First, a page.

Learned Vol. 2, Issue 14
Concrete Blonde's 1994 B-sides record, Still in Hollywood, is a treasure trove of fantastic performances and deep cuts by a band still in its prime. Included among them, there - track 4, side A, is a cover by Johnette Napolitano (lead singer and main songwriter of Concrete Blonde) and Dream Syndicate's Steve Wynn.
The Ship Song is a slow growl of a ballad, the singer / narrator exhorting a lover to leave everything else behind and to come to their side. Sung right, it's haunting and evocative of maybes and might-have-beens. Sung wrong, it's a paean to jealousy and possessiveness in a relationship. Johnette sings it right.
Written and recorded by Nick Cave and the Bad Seeds for their 1990 album, The Good Son, the song revolves around an image presented by the chorus (and the first lines of the song): Come sail your ships around me, and burn your bridges down.
Why and what, exactly, Nick Cage means by ships in the first line is open to interpretation, but the second line is pretty clear: burn your bridges - sever your relationships with others and be with me.
Burn your bridges is an old, old idiom, going all the way back in one form or another to Roman times when generals would, literally, burn the bridges after their armies had crossed them to prevent desertion and retreat. If you can't go back, the thinking goes, then you'll do everything you can to go forward. Over time, this literal burning has taken the metaphorical meaning of destroying a relationship, often in a dramatic and permanent fashion, which is, obviously, how Cage means it in his lyrics.
It's one of my favorite idioms, but, in the way of all good things, it’s become a bit cliche. Fortunately, not all cliches stay boring.
We'll Burn That Bridge When We Get There
Take two idioms, cross them up, and send them out into the world and what do you get? A malaphor:
An error in which two similar figures of speech are merged, producing an often nonsensical result.
In this case, we're taking our idiom du jour and blending it with "let's cross that bridge when we get there," to end up with a new idiom - one that, if we're being honest, makes very little sense on its face but that seems to add up to more than the sum of its parts.
What I mean is, it makes no sense, even from an idiomatic perspective, because, well, why would you do that? Burning the bridge behind you is one thing, but burning it before you've crossed, or, worse yet, while you're still crossing is a terrible idea.
But. Doesn't it sound good? It has an almost Pyrrhic quality to it or maybe just a Sisyphean one. Either way, it presents a resigned, stoic outlook that implies that you know that the effort is futile, but you have to make it anyway. Which is more or less my default feeling on getting out of bed in the morning.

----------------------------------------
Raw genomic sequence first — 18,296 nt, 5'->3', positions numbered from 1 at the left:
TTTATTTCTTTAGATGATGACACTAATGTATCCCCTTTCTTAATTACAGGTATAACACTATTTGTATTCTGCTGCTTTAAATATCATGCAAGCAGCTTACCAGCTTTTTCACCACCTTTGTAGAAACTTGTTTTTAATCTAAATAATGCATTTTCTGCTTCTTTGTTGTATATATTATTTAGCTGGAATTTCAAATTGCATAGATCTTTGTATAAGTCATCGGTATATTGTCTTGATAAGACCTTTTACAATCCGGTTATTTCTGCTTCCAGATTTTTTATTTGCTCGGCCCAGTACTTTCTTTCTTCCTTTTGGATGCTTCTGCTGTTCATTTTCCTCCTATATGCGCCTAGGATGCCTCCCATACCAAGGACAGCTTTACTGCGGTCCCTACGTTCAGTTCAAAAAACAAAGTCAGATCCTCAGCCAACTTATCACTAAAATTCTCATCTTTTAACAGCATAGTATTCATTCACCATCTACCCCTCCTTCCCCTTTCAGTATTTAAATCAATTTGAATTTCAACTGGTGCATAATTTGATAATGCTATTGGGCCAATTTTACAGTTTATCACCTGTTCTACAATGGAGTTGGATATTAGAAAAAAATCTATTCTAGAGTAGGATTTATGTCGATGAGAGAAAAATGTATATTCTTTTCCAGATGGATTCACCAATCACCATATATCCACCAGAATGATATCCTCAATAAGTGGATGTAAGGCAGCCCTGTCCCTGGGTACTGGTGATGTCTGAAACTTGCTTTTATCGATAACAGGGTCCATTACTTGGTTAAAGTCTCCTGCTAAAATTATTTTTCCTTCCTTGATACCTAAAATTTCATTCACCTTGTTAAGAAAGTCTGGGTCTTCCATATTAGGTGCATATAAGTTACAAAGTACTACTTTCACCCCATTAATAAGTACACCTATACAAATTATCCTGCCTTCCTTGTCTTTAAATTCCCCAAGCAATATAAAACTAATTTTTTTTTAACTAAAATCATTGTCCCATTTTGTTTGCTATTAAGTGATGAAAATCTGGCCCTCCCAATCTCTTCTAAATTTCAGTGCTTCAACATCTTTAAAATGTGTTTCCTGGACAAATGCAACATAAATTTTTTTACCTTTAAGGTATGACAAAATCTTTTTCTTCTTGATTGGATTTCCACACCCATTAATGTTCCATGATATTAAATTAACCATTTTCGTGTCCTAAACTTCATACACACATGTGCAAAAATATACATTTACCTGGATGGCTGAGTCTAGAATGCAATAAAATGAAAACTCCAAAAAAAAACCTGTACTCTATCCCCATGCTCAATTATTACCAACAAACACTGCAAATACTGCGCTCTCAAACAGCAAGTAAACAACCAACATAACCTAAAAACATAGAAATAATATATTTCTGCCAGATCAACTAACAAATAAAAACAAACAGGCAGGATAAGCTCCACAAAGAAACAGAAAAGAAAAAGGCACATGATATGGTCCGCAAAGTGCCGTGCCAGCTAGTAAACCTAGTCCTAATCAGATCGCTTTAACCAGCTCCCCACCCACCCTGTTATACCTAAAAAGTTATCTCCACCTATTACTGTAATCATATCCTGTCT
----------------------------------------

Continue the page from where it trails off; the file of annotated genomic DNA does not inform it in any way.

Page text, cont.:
Most malaphors are unintentional. Like malapropisms (which, combined with metaphors gives us the portmanteau of malaphor) they are a byproduct of how our brains thought and speech centers do not always manage to stay in synch with each other. Once out in the world though, some malaphors acquire a new meaning, something that, as I said above, makes it more than the sum of its parts.
May the Bridges I Burn Light the Way
Idioms survive becoming cliche by being adapted into something else. Sometimes, it's by becoming part of a larger work, like lyrics, or by being combined into something new, like a malaphor, but sometimes it's by being incorporated, ourbourous-like, into its own response.
(Turns out it’s a print by artist Mike Monteiro.)
I came across this image years ago. I didn't know it at the time - proper citation has not always been the internet's first priority - but it comes from Beverly Hills 90210. Luke Perry's Dylan McKay tosses this line off during a staged intervention regarding his alcoholism. None of which makes it any less of a cool line - I mean, as images go, that's pretty potent. All those burning bridges lighting the path forward to the next relationship? Whew.
And also an example of an idiom staying relevant by becoming its own comeback. After all, this is a response to someone else's comment. Whether that comment actually referenced burning a bridge doesn't matter; what matters is that everyone understands this line to be a rejection of "don't burn your bridges." And so the cycle becomes literal meaning to idiom to cliche to comeback. We should all be so lucky.
Burn Your Bridges
Oxford Dictionary of Word Origins:
Burning the boats or bridges that a force used to reach a particular position would mean that they had destroyed any means of escape or retreat: they had no choice but to fight on.
Collins Cobuild Idioms Dictionary:
If you burn your bridges, you do something which forces you to continue with a particular course of action, and makes it impossible for you to return to an earlier situation.
Notable Events of the Year 1990:
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As I noted above, malaphor is a portmanteau of malaprop and metaphor. Going a little beyond that, or maybe coming before that, is that malaphor works, in part, because it retains the prefix mal, or, bad. Here are more bad words:
Next time: The game’s afoot. That’s it. Stay strong, stay curious. Learn something.